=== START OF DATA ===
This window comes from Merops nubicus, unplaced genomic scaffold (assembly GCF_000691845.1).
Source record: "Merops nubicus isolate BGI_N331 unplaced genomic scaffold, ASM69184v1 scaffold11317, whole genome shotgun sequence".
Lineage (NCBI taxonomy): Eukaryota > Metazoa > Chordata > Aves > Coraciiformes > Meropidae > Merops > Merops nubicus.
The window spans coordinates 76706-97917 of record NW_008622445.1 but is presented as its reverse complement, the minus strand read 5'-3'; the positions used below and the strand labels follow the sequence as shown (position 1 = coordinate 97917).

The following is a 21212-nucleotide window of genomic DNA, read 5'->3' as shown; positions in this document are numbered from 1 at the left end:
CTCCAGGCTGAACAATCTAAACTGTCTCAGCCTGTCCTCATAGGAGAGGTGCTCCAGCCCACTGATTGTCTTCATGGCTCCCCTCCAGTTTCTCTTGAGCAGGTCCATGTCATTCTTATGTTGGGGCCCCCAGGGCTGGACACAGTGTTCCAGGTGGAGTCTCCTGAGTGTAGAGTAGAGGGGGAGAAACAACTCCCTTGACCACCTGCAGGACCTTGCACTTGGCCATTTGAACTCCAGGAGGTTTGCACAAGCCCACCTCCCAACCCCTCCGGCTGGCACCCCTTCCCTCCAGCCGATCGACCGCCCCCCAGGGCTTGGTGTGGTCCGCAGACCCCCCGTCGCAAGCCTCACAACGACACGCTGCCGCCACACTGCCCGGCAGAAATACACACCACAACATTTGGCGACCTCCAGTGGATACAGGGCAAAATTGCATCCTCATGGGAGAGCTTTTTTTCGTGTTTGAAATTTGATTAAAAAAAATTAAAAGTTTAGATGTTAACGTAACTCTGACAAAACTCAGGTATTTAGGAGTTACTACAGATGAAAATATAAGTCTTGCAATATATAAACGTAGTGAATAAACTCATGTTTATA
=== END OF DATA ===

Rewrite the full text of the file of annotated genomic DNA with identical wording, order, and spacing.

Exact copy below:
This window comes from Merops nubicus, unplaced genomic scaffold (assembly GCF_000691845.1).
Source record: "Merops nubicus isolate BGI_N331 unplaced genomic scaffold, ASM69184v1 scaffold11317, whole genome shotgun sequence".
Lineage (NCBI taxonomy): Eukaryota > Metazoa > Chordata > Aves > Coraciiformes > Meropidae > Merops > Merops nubicus.
The window spans coordinates 76706-97917 of record NW_008622445.1 but is presented as its reverse complement, the minus strand read 5'-3'; the positions used below and the strand labels follow the sequence as shown (position 1 = coordinate 97917).

The following is a 21212-nucleotide window of genomic DNA, read 5'->3' as shown; positions in this document are numbered from 1 at the left end:
CTCCAGGCTGAACAATCTAAACTGTCTCAGCCTGTCCTCATAGGAGAGGTGCTCCAGCCCACTGATTGTCTTCATGGCTCCCCTCCAGTTTCTCTTGAGCAGGTCCATGTCATTCTTATGTTGGGGCCCCCAGGGCTGGACACAGTGTTCCAGGTGGAGTCTCCTGAGTGTAGAGTAGAGGGGGAGAAACAACTCCCTTGACCACCTGCAGGACCTTGCACTTGGCCATTTGAACTCCAGGAGGTTTGCACAAGCCCACCTCCCAACCCCTCCGGCTGGCACCCCTTCCCTCCAGCCGATCGACCGCCCCCCAGGGCTTGGTGTGGTCCGCAGACCCCCCGTCGCAAGCCTCACAACGACACGCTGCCGCCACACTGCCCGGCAGAAATACACACCACAACATTTGGCGACCTCCAGTGGATACAGGGCAAAATTGCATCCTCATGGGAGAGCTTTTTTTCGTGTTTGAAATTTGATTAAAAAAAATTAAAAGTTTAGATGTTAACGTAACTCTGACAAAACTCAGGTATTTAGGAGTTACTACAGATGAAAATATAAGTCTTGCAATATATAAACGTAGTGAATAAACTCATGTTTATA